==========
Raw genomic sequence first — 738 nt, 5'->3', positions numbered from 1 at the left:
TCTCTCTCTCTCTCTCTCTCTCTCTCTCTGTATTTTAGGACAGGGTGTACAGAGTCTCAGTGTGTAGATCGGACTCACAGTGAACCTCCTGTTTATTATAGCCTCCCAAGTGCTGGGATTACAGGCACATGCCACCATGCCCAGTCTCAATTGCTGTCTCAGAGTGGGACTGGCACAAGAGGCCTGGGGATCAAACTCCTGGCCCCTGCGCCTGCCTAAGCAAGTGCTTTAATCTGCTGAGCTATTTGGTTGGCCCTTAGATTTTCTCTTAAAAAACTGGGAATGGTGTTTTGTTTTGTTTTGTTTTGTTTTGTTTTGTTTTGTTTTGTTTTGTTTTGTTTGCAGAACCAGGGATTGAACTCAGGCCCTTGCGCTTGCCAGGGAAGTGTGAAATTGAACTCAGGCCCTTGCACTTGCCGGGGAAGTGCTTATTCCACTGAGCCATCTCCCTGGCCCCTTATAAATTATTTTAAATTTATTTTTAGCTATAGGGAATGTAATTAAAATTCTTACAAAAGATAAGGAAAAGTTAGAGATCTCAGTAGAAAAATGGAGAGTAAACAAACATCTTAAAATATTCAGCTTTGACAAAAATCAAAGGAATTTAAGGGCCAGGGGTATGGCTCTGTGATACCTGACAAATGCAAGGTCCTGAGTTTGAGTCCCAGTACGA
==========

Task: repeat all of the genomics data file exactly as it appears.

Raw genomic sequence first — 738 nt, 5'->3', positions numbered from 1 at the left:
TCTCTCTCTCTCTCTCTCTCTCTCTCTCTGTATTTTAGGACAGGGTGTACAGAGTCTCAGTGTGTAGATCGGACTCACAGTGAACCTCCTGTTTATTATAGCCTCCCAAGTGCTGGGATTACAGGCACATGCCACCATGCCCAGTCTCAATTGCTGTCTCAGAGTGGGACTGGCACAAGAGGCCTGGGGATCAAACTCCTGGCCCCTGCGCCTGCCTAAGCAAGTGCTTTAATCTGCTGAGCTATTTGGTTGGCCCTTAGATTTTCTCTTAAAAAACTGGGAATGGTGTTTTGTTTTGTTTTGTTTTGTTTTGTTTTGTTTTGTTTTGTTTTGTTTTGTTTGCAGAACCAGGGATTGAACTCAGGCCCTTGCGCTTGCCAGGGAAGTGTGAAATTGAACTCAGGCCCTTGCACTTGCCGGGGAAGTGCTTATTCCACTGAGCCATCTCCCTGGCCCCTTATAAATTATTTTAAATTTATTTTTAGCTATAGGGAATGTAATTAAAATTCTTACAAAAGATAAGGAAAAGTTAGAGATCTCAGTAGAAAAATGGAGAGTAAACAAACATCTTAAAATATTCAGCTTTGACAAAAATCAAAGGAATTTAAGGGCCAGGGGTATGGCTCTGTGATACCTGACAAATGCAAGGTCCTGAGTTTGAGTCCCAGTACGA